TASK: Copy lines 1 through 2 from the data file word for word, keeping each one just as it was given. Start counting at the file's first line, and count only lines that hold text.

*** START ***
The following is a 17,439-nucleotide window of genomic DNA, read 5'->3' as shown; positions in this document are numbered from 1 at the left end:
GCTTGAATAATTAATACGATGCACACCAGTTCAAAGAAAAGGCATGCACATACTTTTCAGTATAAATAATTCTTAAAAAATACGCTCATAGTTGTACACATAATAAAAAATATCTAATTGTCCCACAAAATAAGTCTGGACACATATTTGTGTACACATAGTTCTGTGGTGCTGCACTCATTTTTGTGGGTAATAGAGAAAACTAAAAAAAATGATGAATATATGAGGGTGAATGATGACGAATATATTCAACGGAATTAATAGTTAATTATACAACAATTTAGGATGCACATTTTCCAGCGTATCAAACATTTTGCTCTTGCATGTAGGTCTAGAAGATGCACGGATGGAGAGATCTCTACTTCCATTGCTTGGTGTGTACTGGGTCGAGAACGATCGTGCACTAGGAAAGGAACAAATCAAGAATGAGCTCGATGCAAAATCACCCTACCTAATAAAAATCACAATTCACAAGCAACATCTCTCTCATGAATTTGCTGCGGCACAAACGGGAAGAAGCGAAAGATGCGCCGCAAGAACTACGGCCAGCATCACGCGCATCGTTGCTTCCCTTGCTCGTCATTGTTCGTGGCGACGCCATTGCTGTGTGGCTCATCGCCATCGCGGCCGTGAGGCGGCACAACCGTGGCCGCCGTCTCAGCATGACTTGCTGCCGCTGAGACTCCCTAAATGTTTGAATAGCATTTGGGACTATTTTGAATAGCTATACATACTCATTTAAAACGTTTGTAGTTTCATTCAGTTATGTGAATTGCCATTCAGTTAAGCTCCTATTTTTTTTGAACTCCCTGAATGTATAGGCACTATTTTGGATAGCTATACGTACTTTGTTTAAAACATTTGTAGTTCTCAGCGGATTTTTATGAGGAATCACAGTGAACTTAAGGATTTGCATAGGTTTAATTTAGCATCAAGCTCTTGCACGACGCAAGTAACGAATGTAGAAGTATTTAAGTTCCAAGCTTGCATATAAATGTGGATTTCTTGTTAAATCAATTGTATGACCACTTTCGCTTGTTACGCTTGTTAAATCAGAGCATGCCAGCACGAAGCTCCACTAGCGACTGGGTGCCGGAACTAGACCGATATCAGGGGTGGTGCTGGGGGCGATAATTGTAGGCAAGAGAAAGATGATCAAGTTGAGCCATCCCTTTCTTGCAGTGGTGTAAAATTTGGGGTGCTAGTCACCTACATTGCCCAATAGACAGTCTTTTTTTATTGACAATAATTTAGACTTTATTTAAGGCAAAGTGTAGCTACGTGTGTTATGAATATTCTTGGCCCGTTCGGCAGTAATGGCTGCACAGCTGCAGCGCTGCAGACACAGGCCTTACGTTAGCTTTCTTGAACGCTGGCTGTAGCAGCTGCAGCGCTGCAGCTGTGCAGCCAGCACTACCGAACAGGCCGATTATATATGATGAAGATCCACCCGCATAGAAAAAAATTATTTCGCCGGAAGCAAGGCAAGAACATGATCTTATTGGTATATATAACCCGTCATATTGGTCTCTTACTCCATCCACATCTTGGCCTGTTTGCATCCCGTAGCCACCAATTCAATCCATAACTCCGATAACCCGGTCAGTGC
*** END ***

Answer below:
The following is a 17,439-nucleotide window of genomic DNA, read 5'->3' as shown; positions in this document are numbered from 1 at the left end:
GCTTGAATAATTAATACGATGCACACCAGTTCAAAGAAAAGGCATGCACATACTTTTCAGTATAAATAATTCTTAAAAAATACGCTCATAGTTGTACACATAATAAAAAATATCTAATTGTCCCACAAAATAAGTCTGGACACATATTTGTGTACACATAGTTCTGTGGTGCTGCACTCATTTTTGTGGGTAATAGAGAAAACTAAAAAAAATGATGAATATATGAGGGTGAATGATGACGAATATATTCAACGGAATTAATAGTTAATTATACAACAATTTAGGATGCACATTTTCCAGCGTATCAAACATTTTGCTCTTGCATGTAGGTCTAGAAGATGCACGGATGGAGAGATCTCTACTTCCATTGCTTGGTGTGTACTGGGTCGAGAACGATCGTGCACTAGGAAAGGAACAAATCAAGAATGAGCTCGATGCAAAATCACCCTACCTAATAAAAATCACAATTCACAAGCAACATCTCTCTCATGAATTTGCTGCGGCACAAACGGGAAGAAGCGAAAGATGCGCCGCAAGAACTACGGCCAGCATCACGCGCATCGTTGCTTCCCTTGCTCGTCATTGTTCGTGGCGACGCCATTGCTGTGTGGCTCATCGCCATCGCGGCCGTGAGGCGGCACAACCGTGGCCGCCGTCTCAGCATGACTTGCTGCCGCTGAGACTCCCTAAATGTTTGAATAGCATTTGGGACTATTTTGAATAGCTATACATACTCATTTAAAACGTTTGTAGTTTCATTCAGTTATGTGAATTGCCATTCAGTTAAGCTCCTATTTTTTTTGAACTCCCTGAATGTATAGGCACTATTTTGGATAGCTATACGTACTTTGTTTAAAACATTTGTAGTTCTCAGCGGATTTTTATGAGGAATCACAGTGAACTTAAGGATTTGCATAGGTTTAATTTAGCATCAAGCTCTTGCACGACGCAAGTAACGAATGTAGAAGTATTTAAGTTCCAAGCTTGCATATAAATGTGGATTTCTTGTTAAATCAATTGTATGACCACTTTCGCTTGTTACGCTTGTTAAATCAGAGCATGCCAGCACGAAGCTCCACTAGCGACTGGGTGCCGGAACTAGACCGATATCAGGGGTGGTGCTGGGGGCGATAATTGTAGGCAAGAGAAAGATGATCAAGTTGAGCCATCCCTTTCTTGCAGTGGTGTAAAATTTGGGGTGCTAGTCACCTACATTGCCCAATAGACAGTCTTTTTTTATTGACAATAATTTAGACTTTATTTAAGGCAAAGTGTAGCTACGTGTGTTATGAATATTCTTGGCCCGTTCGGCAGTAATGGCTGCACAGCTGCAGCGCTGCAGACACAGGCCTTACGTTAGCTTTCTTGAACGCTGGCTGTAGCAGCTGCAGCGCTGCAGCTGTGCAGCCAGCACTACCGAACAGGCCGATTATATATGATGAAGATCCACCCGCATAGAAAAAAATTATTTCGCCGGAAGCAAGGCAAGAACATGATCTTATTGGTATATATAACCCGTCATATTGGTCTCTTACTCCATCCACATCTTGGCCTGTTTGCATCCCGTAGCCACCAATTCAATCCATAACTCCGATAACCCGGTCAGTGC